Sky & Telescope January 2012
This issue's cover story deals with a question central to the search for extraterrestrial life: if an advanced civilization found signs of life, could it tell what kind of life it was? Besides bread crumbs such as the Voyager spacecraft, humans don't leave striking cosmic signs of our presence. Radio astronomer Joseph Lazio describes various ways we could signal our presence to aliens outside the solar system.
The two brightest planets, Venus and Jupiter, share the twilight sky this month. Venus starts reasonably high on New Year's Day and will climb even higher up the sky's dome over the course of January, reaching more than 25° above the horizon at the end of January (for skywatchers at latitude 40° north). It's a perfect opportunity to guide nascent observers in distinguishing between the two "bright stars."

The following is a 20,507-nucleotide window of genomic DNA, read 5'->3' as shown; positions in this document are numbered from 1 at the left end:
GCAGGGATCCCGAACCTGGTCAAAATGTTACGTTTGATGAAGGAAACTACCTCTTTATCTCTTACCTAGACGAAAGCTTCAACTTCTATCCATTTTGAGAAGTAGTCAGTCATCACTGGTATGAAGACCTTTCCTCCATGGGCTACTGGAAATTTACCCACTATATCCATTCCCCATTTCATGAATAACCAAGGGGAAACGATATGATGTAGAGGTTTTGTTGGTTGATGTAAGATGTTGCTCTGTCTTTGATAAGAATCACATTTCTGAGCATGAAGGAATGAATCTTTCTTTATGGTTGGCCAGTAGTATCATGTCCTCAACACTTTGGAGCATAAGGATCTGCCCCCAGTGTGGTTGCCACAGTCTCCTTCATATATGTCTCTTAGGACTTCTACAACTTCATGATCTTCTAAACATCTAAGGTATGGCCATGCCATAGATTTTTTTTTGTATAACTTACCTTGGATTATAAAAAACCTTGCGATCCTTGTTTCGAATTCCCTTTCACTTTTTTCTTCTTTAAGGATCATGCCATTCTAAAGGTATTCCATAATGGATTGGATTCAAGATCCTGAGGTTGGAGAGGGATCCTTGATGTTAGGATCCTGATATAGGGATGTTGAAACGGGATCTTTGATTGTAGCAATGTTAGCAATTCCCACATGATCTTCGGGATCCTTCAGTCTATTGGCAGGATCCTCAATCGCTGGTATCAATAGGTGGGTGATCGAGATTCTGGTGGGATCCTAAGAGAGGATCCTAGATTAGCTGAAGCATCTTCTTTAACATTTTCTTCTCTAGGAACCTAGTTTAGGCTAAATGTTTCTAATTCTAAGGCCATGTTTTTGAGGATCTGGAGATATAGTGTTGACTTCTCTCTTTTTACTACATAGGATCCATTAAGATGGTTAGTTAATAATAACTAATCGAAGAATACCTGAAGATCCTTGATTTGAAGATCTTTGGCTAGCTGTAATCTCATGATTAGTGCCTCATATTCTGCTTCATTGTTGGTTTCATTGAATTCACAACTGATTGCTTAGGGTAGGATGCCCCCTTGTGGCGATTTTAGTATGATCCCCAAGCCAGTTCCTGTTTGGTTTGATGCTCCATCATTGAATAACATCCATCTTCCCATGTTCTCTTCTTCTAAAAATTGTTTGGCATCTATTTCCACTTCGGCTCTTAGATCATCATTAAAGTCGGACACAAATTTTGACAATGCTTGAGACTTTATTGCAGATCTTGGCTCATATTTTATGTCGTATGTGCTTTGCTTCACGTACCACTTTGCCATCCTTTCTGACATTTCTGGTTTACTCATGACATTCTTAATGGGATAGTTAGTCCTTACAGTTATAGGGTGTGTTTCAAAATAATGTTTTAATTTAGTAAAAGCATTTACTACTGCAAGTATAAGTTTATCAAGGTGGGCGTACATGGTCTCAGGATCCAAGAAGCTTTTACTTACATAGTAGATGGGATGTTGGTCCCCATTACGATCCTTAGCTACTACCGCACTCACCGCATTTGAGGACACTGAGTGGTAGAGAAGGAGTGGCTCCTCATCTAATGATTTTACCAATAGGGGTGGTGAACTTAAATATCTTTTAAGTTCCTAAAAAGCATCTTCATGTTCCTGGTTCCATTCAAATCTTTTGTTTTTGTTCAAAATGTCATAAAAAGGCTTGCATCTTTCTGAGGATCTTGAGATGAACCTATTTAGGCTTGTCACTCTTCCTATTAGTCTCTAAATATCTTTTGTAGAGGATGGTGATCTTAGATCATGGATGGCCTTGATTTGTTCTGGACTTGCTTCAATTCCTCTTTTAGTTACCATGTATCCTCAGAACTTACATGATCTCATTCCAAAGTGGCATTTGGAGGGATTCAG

Catching asteroids occulting stars, finding gems in Orion, and spotting the first member of the Messier Catalog with binoculars — that's just a taste of what you can do with the January 2012 issue in hand. To find out more, read our online Table of Contents.